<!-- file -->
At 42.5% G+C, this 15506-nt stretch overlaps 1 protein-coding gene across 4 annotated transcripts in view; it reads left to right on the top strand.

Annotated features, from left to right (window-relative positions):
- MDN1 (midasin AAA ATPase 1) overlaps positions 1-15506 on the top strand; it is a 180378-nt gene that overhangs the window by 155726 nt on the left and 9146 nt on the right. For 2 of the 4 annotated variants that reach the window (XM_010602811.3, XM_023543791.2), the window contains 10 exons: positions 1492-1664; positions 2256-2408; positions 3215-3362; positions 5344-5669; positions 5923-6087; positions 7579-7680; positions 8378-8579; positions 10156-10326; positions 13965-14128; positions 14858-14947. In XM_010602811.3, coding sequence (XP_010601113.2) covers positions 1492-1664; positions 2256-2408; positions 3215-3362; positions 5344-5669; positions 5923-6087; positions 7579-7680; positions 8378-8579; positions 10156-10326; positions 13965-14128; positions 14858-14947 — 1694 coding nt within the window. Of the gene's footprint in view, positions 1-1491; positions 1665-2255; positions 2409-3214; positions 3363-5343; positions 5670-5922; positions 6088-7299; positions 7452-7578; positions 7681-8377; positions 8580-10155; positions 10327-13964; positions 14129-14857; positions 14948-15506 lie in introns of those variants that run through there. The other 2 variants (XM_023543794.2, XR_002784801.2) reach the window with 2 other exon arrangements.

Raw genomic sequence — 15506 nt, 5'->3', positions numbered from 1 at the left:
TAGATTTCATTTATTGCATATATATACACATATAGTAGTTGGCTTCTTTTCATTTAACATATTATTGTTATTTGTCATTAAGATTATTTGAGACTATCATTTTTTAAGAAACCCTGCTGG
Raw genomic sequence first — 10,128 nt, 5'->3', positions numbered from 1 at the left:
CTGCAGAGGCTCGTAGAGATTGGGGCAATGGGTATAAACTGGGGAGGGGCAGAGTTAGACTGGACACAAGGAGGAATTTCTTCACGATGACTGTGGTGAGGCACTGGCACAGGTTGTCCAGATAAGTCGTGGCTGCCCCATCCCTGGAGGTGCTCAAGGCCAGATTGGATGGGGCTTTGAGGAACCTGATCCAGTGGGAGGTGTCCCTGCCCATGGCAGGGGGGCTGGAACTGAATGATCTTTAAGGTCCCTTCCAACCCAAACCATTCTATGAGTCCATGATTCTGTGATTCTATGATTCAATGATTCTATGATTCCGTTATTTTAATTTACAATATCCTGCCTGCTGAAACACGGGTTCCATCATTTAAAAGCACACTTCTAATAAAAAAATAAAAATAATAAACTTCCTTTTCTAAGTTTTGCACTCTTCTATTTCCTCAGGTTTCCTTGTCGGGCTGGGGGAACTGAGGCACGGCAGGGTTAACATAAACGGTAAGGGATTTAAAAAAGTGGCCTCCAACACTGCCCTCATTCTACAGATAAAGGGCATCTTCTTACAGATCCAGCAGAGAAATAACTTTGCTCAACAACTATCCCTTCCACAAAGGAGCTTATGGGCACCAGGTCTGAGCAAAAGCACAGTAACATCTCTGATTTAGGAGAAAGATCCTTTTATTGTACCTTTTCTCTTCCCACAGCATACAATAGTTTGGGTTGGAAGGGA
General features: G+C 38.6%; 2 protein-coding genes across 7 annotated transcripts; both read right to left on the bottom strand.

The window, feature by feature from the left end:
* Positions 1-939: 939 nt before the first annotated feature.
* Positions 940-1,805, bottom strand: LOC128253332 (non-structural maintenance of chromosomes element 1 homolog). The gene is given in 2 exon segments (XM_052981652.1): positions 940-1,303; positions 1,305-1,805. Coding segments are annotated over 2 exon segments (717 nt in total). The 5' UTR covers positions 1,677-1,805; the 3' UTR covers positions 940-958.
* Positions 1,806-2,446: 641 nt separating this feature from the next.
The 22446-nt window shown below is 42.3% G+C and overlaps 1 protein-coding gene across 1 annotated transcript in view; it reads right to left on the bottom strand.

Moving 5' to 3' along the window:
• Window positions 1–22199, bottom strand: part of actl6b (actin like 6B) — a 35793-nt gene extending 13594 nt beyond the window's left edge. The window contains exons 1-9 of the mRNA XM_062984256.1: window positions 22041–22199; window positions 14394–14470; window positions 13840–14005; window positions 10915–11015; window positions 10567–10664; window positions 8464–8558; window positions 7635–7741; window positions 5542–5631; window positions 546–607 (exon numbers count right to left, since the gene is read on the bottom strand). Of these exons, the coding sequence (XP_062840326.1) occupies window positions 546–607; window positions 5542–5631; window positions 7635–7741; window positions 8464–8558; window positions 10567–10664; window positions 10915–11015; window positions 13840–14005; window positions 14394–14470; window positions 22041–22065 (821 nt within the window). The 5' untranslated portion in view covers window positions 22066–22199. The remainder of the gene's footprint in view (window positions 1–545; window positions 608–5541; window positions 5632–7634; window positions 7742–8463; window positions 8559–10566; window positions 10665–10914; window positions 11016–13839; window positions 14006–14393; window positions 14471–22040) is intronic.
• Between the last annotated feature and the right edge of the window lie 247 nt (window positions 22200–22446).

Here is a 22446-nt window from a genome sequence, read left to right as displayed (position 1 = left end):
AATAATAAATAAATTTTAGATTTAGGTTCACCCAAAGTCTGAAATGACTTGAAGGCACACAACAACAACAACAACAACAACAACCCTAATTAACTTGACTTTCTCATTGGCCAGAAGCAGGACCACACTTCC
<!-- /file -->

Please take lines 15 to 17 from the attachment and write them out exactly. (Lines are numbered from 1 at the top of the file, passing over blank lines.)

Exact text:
• Window positions 1–22199, bottom strand: part of actl6b (actin like 6B) — a 35793-nt gene extending 13594 nt beyond the window's left edge. The window contains exons 1-9 of the mRNA XM_062984256.1: window positions 22041–22199; window positions 14394–14470; window positions 13840–14005; window positions 10915–11015; window positions 10567–10664; window positions 8464–8558; window positions 7635–7741; window positions 5542–5631; window positions 546–607 (exon numbers count right to left, since the gene is read on the bottom strand). Of these exons, the coding sequence (XP_062840326.1) occupies window positions 546–607; window positions 5542–5631; window positions 7635–7741; window positions 8464–8558; window positions 10567–10664; window positions 10915–11015; window positions 13840–14005; window positions 14394–14470; window positions 22041–22065 (821 nt within the window). The 5' untranslated portion in view covers window positions 22066–22199. The remainder of the gene's footprint in view (window positions 1–545; window positions 608–5541; window positions 5632–7634; window positions 7742–8463; window positions 8559–10566; window positions 10665–10914; window positions 11016–13839; window positions 14006–14393; window positions 14471–22040) is intronic.
• Between the last annotated feature and the right edge of the window lie 247 nt (window positions 22200–22446).

Here is a 22446-nt window from a genome sequence, read left to right as displayed (position 1 = left end):